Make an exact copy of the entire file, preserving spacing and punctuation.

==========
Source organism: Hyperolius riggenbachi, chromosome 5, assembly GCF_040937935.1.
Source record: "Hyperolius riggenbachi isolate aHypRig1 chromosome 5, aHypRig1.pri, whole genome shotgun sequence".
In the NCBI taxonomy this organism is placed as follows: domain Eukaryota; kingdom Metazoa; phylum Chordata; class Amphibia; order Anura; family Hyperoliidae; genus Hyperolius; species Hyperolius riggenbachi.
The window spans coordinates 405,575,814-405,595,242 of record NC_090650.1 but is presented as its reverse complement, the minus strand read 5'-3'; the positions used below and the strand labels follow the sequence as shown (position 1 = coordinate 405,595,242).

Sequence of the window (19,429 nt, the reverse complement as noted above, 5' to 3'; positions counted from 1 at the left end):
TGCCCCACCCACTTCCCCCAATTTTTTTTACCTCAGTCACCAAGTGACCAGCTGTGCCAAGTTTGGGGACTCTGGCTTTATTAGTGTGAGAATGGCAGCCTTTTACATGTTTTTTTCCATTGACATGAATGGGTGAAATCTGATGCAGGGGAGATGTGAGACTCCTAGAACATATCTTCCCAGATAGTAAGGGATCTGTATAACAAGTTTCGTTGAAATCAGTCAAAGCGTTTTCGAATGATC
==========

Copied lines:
Source organism: Hyperolius riggenbachi, chromosome 5, assembly GCF_040937935.1.
Source record: "Hyperolius riggenbachi isolate aHypRig1 chromosome 5, aHypRig1.pri, whole genome shotgun sequence".
In the NCBI taxonomy this organism is placed as follows: domain Eukaryota; kingdom Metazoa; phylum Chordata; class Amphibia; order Anura; family Hyperoliidae; genus Hyperolius; species Hyperolius riggenbachi.
The window spans coordinates 405,575,814-405,595,242 of record NC_090650.1 but is presented as its reverse complement, the minus strand read 5'-3'; the positions used below and the strand labels follow the sequence as shown (position 1 = coordinate 405,595,242).

Sequence of the window (19,429 nt, the reverse complement as noted above, 5' to 3'; positions counted from 1 at the left end):
TGCCCCACCCACTTCCCCCAATTTTTTTTACCTCAGTCACCAAGTGACCAGCTGTGCCAAGTTTGGGGACTCTGGCTTTATTAGTGTGAGAATGGCAGCCTTTTACATGTTTTTTTCCATTGACATGAATGGGTGAAATCTGATGCAGGGGAGATGTGAGACTCCTAGAACATATCTTCCCAGATAGTAAGGGATCTGTATAACAAGTTTCGTTGAAATCAGTCAAAGCGTTTTCGAATGATC